Mice carrying a targeted disruption of the rhodopsin gene develop a severe degenerative retinopathy, failing to elaborate rod photoreceptor outer segments (ROS), having no recordable rod electroretinogram (ERG) and losing all of their rod cells over a period of ~ 12 weeks. Murine and human rhodopsins differ in their amino acid sequences. Whether, or to what extent, such variability might influence the ability of human rhodopsin to serve as an adequate structural and functional substitute for the endogenous protein in mouse rod cells bears direct relevance to exploiting the full utility of Rho(-/-) animals as a model of degenerative retinal disease in man. We crossed Rho(-/-) mice with mice expressing a wild-type human rhodopsin transgene at levels approximating to those of the endogenous protein. Immunohistological examination of retinal selections from such animals demonstrated ROS of normal number and length and temporal expression of rhodopsin similar to that observed in wild-type animals; that is, immunoreactivity to an anti-rhodopsin antibody became clearly evident by day 3 post-partum. Whereas Rho(-/-) mice never display a rod ERG response, and even lose cone responses by 12 weeks of age, rescued mice showed 75% normal maximum amplitudes and had ERG b-wave thresholds (based on a 50 μV criterion) within 0.1 log unit of normal wild-type at 20 weeks, and cone amplitudes remained normal at this age. These data demonstrate very substantial structural and functional rescue of the rod photoreceptors of Rho(-/-) mice and long-term preservation by the human rhodopsin transgene.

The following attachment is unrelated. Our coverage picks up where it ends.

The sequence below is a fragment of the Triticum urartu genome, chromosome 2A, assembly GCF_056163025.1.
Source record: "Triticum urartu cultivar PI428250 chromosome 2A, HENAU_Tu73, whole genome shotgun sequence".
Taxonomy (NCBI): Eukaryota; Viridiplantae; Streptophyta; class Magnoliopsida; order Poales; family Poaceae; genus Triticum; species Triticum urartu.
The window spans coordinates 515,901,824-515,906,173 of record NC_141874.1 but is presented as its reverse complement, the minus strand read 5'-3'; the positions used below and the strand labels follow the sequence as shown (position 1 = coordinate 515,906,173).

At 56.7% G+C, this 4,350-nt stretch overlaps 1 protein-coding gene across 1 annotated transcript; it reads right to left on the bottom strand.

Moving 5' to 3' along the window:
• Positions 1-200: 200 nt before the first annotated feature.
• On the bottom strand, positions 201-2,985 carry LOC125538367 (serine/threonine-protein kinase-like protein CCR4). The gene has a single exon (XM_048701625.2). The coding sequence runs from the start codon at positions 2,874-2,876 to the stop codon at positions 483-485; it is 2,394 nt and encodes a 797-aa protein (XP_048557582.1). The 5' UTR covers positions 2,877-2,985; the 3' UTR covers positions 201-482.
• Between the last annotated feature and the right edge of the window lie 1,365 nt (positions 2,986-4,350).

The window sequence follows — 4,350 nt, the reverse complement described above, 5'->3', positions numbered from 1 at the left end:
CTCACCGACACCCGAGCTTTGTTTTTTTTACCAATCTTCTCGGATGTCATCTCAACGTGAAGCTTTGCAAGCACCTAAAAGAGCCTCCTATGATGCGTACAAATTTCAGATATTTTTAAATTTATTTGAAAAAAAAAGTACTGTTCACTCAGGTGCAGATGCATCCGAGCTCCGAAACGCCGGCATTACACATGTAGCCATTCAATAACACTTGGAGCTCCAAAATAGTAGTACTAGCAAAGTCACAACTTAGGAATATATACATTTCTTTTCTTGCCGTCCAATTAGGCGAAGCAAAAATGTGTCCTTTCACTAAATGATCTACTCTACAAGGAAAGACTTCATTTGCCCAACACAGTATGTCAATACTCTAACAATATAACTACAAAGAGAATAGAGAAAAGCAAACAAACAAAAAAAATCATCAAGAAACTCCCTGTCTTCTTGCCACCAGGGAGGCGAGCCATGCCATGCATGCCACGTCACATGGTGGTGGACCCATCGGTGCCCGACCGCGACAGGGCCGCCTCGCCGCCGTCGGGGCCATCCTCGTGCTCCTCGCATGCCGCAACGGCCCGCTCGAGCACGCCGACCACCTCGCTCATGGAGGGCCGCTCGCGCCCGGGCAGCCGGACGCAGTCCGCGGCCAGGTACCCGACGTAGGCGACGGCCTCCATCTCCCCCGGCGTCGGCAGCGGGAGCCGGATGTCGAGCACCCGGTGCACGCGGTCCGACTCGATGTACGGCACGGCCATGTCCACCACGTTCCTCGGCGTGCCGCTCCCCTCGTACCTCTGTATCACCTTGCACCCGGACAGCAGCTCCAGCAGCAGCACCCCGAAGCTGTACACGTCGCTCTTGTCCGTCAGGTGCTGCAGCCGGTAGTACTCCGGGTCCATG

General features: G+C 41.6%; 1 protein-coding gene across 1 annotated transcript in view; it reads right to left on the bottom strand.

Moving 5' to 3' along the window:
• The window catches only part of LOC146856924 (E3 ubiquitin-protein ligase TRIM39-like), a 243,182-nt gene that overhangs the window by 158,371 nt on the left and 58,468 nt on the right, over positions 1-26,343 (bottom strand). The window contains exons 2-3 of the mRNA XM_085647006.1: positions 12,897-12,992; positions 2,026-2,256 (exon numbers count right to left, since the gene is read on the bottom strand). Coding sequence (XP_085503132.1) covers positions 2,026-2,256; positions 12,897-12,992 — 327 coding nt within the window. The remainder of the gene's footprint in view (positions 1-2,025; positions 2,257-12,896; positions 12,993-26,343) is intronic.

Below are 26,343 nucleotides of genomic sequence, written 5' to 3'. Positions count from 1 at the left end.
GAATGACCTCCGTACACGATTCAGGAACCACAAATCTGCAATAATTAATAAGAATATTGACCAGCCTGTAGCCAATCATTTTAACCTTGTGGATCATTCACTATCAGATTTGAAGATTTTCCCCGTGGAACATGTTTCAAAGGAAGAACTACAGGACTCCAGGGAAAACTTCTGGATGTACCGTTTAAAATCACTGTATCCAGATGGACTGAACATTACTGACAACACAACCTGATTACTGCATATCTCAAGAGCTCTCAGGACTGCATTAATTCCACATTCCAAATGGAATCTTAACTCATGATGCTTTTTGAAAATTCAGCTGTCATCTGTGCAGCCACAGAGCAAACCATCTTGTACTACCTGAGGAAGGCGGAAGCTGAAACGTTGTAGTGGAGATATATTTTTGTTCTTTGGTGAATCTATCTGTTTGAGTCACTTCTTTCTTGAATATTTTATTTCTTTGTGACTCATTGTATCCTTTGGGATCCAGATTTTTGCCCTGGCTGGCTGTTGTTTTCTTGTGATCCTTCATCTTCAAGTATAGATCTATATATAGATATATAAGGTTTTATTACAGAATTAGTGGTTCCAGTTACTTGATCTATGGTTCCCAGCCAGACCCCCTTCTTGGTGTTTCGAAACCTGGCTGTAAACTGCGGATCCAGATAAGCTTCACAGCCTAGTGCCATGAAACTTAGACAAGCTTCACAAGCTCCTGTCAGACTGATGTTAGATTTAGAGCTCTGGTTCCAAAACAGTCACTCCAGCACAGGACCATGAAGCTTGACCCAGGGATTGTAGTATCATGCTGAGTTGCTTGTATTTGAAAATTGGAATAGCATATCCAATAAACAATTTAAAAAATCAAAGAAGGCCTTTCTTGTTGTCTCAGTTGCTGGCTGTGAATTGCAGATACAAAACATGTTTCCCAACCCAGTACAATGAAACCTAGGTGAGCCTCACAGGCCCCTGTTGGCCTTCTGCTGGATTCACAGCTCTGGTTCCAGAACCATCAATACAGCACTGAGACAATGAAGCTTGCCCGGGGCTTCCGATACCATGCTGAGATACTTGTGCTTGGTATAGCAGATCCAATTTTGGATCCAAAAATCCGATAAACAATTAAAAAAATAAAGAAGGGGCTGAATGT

ASJC Scopus subject areas
- Molecular Biology